Kirstie Allsopp’s recent criticism of the National Childbirth Trust (NCT) is very sad indeed, but I am afraid it’s yet another sign of the times. The article in The Telegraph strikes me as another ‘who can I blame?’ dialogue that is usually focused on breastfeeding. But this misguided condemnation of an organisation that has for decades campaigned, championed and worked very hard to support positive childbirth outcomes through supporting information sharing to expectant couples isn’t helpful.
I have been a midwife for 35 years. During that time midwives (including me) and doctors have unwittingly and relentlessly nudged childbirth from a social family centred occasion towards an increasingly perceived ‘risky’ medical event, and now women are fearful of giving birth and reliant on unnecessary medical intervention.
The article reminds us that it is absolutely critical that no women should feel that she has ‘failed’ if she needs a Caesarean section for the safe delivery of her baby. A positive childbirth experience is most important. But women’s disappointment needs careful support and attention, and blaming a whole organisation does not contribute to that.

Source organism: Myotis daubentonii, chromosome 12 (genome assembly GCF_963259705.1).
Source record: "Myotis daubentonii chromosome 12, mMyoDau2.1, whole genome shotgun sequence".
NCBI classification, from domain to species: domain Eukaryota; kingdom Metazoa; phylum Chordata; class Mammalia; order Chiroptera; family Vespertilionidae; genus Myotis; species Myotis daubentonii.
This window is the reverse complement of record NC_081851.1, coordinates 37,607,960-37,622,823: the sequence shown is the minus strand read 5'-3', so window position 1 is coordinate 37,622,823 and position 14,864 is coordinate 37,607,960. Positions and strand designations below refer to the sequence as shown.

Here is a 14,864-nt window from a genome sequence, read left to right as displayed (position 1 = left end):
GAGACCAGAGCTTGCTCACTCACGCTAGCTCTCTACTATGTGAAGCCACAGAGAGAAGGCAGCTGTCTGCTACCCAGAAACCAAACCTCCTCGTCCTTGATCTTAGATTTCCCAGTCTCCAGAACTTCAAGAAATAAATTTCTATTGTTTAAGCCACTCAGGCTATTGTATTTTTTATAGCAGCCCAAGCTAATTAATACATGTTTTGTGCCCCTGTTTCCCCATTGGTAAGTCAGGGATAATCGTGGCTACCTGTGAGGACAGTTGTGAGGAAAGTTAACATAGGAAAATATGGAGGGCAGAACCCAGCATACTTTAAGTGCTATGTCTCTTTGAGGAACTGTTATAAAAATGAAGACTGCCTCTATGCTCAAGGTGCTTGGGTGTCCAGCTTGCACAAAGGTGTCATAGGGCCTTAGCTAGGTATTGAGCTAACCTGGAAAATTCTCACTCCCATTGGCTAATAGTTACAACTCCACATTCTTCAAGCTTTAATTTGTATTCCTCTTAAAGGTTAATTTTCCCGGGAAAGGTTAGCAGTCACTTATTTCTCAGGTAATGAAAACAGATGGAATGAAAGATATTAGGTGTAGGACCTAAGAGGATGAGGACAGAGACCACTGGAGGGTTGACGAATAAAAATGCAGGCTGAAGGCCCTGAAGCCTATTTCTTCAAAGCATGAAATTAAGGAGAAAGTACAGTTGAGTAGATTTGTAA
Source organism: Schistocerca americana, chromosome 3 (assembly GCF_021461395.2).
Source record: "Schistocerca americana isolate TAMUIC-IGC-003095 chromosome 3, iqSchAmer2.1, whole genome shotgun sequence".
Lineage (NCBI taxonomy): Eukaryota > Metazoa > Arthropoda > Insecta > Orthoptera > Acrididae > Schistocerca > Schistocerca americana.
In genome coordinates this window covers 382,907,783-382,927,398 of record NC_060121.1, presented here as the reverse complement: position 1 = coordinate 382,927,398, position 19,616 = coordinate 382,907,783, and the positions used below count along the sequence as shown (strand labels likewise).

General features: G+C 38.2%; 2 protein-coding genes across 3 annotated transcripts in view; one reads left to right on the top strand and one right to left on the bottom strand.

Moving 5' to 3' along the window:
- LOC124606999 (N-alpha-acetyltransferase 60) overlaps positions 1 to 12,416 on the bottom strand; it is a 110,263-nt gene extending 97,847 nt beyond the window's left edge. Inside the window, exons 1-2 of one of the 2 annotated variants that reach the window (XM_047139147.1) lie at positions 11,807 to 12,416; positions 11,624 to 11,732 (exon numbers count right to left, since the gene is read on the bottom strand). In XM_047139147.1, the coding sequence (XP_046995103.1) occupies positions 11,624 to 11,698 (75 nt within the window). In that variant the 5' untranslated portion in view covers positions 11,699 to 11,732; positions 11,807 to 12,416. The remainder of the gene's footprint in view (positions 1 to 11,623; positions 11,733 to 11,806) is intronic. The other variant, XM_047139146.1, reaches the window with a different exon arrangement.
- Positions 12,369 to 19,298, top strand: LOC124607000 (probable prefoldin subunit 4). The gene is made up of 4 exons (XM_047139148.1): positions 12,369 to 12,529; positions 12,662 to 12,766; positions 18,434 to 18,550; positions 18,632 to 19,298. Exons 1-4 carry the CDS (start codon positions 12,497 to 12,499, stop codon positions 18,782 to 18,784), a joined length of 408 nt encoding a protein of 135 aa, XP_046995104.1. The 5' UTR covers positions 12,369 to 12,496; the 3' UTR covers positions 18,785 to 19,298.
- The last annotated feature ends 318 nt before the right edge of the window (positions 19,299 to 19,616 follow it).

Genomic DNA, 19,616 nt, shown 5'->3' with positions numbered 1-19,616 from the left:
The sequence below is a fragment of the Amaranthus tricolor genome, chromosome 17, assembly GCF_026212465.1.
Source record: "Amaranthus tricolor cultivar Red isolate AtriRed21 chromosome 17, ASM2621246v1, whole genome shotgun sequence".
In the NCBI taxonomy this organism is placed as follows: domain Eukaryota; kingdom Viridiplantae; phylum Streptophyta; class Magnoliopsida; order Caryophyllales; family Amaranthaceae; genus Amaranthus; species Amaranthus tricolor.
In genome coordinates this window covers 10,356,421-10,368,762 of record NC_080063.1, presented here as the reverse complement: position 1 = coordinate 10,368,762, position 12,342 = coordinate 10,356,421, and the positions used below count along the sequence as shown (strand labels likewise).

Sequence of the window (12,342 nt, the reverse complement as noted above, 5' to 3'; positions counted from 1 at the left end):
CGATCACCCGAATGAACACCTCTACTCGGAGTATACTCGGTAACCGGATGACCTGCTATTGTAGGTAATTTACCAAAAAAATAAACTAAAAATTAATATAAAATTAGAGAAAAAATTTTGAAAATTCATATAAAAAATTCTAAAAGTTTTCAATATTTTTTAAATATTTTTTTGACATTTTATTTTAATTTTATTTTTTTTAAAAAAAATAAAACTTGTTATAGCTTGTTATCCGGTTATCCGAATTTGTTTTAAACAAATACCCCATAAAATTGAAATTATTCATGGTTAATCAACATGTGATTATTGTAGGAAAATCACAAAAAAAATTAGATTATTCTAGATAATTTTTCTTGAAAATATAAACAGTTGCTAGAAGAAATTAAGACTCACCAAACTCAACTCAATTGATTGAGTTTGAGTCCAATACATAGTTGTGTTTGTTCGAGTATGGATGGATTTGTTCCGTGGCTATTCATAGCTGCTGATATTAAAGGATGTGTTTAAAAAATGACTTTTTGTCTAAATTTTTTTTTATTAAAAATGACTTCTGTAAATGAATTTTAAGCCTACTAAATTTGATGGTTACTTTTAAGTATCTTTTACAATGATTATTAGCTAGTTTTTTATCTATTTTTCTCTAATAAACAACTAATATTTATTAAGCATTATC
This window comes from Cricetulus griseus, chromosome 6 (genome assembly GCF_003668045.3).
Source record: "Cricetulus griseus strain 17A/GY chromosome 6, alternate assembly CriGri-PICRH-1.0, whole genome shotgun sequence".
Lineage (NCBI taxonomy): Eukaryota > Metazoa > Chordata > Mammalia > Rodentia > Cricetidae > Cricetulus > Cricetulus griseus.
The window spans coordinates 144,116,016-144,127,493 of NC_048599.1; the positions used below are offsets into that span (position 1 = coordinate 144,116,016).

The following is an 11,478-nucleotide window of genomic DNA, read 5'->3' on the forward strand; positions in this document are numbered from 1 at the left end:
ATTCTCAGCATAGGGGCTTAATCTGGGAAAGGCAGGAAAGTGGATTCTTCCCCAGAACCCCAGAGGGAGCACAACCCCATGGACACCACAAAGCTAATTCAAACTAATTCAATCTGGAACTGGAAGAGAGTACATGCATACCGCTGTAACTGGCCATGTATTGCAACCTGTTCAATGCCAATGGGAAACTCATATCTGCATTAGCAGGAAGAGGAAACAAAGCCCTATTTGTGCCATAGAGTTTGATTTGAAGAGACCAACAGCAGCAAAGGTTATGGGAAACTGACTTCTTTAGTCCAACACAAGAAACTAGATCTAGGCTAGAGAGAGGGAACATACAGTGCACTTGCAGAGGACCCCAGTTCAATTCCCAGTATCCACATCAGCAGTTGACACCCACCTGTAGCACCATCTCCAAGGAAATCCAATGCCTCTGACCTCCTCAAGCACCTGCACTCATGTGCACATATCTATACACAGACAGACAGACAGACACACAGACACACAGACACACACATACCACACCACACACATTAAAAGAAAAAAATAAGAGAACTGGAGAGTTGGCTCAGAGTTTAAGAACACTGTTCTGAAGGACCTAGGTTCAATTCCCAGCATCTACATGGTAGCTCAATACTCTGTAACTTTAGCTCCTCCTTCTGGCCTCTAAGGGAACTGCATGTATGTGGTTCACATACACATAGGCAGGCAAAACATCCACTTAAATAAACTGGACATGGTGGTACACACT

Charities like the NCT are part of a global surge to reverse the trend of increasing UNNECESSARY intervention, and their work maximizes the opportunity for women to feel empowered, to be less afraid, and to understand and believe in their ability to give birth. So if women attend NCT antenatal ‘classes’ and become strong and inspired as their baby’s due date advances, they are fortunate and in a much better position to negotiate the corridor of countless doors that face them when labour starts. But, if each of those doors sadly close due to rigid hospital guidelines, ill-informed health care professionals, hospital cultures and systems, or as often happens a change of plan from a confused mother to be, then the NCT are not to blame.
What do you think?